Hoppa yfir valmynd
Prime Minister's Office

National Day of Iceland

June 17 2003

Address by David Oddsson, Prime Minister of Iceland
on National Day, June 17 2003

Fellow Icelanders
On May 10 this year the people of Iceland delivered a verdict which will presumably remain in effect for the next four years as to which individuals will occupy the 63 seats in the historic building here to our south. Such a great effort is never put into any other seating arrangements, since this is of paramount importance. And just over a month later the Government's policy statement has been drawn up and approved and parliament is operative again. Even though everything has now fallen quiet again such an astonishingly short time after these conflicts, there was much talk and racking of respected brains in the days following the election, as is only natural. Pundits asked each other whether the election campaign had been dull or entertaining. This is difficult to answer for all concerned. After all, this is not necessarily the most important question of all, although it is a telling comment on the spirit of the age, where entertainment value tends to be the main criterion. More important is the question whether the election campaign proved useful for the voters. Did the electioneering, and in particular the election result, provide comprehensive guidance to rely on for the next four years? Some people have maintained that this election delivered a clear message! Did it really? Were politicians sent clear messages about economic issues or taxation or housing? Debates about fisheries were prominent in the election campaign, but can anyone seriously claim that they were clear or sensible? Admittedly the party that made these issues in particular into a "crusade against a useless fisheries management system" doubled its following, but still only won four seats and is the smallest party in parliament. What is the message behind that? Who knows? One thing is beyond dispute, however. The Government held office decisively, although one of the two coalition parties lost some support.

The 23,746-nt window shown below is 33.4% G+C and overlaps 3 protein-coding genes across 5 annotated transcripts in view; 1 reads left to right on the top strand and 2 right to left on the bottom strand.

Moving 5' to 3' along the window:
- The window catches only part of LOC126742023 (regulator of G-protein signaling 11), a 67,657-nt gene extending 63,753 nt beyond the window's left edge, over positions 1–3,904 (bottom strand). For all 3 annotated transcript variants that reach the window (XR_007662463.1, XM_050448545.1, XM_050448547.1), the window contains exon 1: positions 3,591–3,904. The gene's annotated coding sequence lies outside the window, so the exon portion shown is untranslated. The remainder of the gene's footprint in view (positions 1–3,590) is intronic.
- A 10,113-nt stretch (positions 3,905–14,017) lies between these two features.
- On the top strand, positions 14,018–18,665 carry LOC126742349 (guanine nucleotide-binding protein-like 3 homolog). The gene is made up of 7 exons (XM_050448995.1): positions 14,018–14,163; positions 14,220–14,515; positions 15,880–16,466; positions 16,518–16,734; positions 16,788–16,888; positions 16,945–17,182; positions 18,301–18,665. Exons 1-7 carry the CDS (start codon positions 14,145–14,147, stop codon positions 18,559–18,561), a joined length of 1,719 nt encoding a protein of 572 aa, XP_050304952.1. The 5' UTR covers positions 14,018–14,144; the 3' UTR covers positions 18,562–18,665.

That message was reasonably clear, at least, and has already been acted upon. It is quite exceptional for the same coalition to continue after an election. When the current Government parties decided to continue their coalition after the election in 1999 it was the first time this had happened since the Government of Reconstruction, as it was called [1959-71]. Parties which join forces in government still remain political opponents. Trust and integrity are put firmly to the test in long coalitions.